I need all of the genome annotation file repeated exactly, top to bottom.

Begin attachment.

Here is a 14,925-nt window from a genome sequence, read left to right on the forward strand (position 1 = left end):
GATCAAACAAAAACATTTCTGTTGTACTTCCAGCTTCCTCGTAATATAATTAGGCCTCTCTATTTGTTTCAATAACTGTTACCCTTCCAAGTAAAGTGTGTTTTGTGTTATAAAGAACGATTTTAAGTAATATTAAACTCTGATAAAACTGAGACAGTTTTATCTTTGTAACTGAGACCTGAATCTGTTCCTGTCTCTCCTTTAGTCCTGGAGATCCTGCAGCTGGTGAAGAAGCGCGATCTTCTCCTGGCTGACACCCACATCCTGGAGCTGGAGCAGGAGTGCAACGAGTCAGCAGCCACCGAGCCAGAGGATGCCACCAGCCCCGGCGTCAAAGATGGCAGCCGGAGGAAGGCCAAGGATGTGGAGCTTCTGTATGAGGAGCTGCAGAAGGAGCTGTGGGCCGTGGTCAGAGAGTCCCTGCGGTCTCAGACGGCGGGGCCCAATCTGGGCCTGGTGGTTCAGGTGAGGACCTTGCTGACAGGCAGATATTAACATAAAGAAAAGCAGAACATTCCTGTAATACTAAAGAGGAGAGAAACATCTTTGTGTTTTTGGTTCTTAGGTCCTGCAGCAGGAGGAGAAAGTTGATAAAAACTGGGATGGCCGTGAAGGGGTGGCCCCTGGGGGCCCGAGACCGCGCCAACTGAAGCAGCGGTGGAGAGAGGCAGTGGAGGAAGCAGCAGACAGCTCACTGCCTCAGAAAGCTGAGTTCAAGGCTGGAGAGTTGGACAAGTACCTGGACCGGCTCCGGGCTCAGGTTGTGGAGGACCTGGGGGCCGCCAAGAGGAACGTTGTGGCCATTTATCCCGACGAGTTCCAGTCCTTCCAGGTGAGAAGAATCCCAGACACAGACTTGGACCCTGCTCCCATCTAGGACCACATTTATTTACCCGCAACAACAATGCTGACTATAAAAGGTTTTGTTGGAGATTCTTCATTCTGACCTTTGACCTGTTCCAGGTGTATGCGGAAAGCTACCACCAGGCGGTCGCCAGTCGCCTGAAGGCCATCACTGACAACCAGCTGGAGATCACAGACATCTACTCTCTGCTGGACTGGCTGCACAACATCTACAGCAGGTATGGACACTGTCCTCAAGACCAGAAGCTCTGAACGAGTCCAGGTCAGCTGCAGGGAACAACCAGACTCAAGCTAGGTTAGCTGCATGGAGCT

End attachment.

Here is a 14,925-nt window from a genome sequence, read left to right on the forward strand (position 1 = left end):
GATCAAACAAAAACATTTCTGTTGTACTTCCAGCTTCCTCGTAATATAATTAGGCCTCTCTATTTGTTTCAATAACTGTTACCCTTCCAAGTAAAGTGTGTTTTGTGTTATAAAGAACGATTTTAAGTAATATTAAACTCTGATAAAACTGAGACAGTTTTATCTTTGTAACTGAGACCTGAATCTGTTCCTGTCTCTCCTTTAGTCCTGGAGATCCTGCAGCTGGTGAAGAAGCGCGATCTTCTCCTGGCTGACACCCACATCCTGGAGCTGGAGCAGGAGTGCAACGAGTCAGCAGCCACCGAGCCAGAGGATGCCACCAGCCCCGGCGTCAAAGATGGCAGCCGGAGGAAGGCCAAGGATGTGGAGCTTCTGTATGAGGAGCTGCAGAAGGAGCTGTGGGCCGTGGTCAGAGAGTCCCTGCGGTCTCAGACGGCGGGGCCCAATCTGGGCCTGGTGGTTCAGGTGAGGACCTTGCTGACAGGCAGATATTAACATAAAGAAAAGCAGAACATTCCTGTAATACTAAAGAGGAGAGAAACATCTTTGTGTTTTTGGTTCTTAGGTCCTGCAGCAGGAGGAGAAAGTTGATAAAAACTGGGATGGCCGTGAAGGGGTGGCCCCTGGGGGCCCGAGACCGCGCCAACTGAAGCAGCGGTGGAGAGAGGCAGTGGAGGAAGCAGCAGACAGCTCACTGCCTCAGAAAGCTGAGTTCAAGGCTGGAGAGTTGGACAAGTACCTGGACCGGCTCCGGGCTCAGGTTGTGGAGGACCTGGGGGCCGCCAAGAGGAACGTTGTGGCCATTTATCCCGACGAGTTCCAGTCCTTCCAGGTGAGAAGAATCCCAGACACAGACTTGGACCCTGCTCCCATCTAGGACCACATTTATTTACCCGCAACAACAATGCTGACTATAAAAGGTTTTGTTGGAGATTCTTCATTCTGACCTTTGACCTGTTCCAGGTGTATGCGGAAAGCTACCACCAGGCGGTCGCCAGTCGCCTGAAGGCCATCACTGACAACCAGCTGGAGATCACAGACATCTACTCTCTGCTGGACTGGCTGCACAACATCTACAGCAGGTATGGACACTGTCCTCAAGACCAGAAGCTCTGAACGAGTCCAGGTCAGCTGCAGGGAACAACCAGACTCAAGCTAGGTTAGCTGCATGGAGCT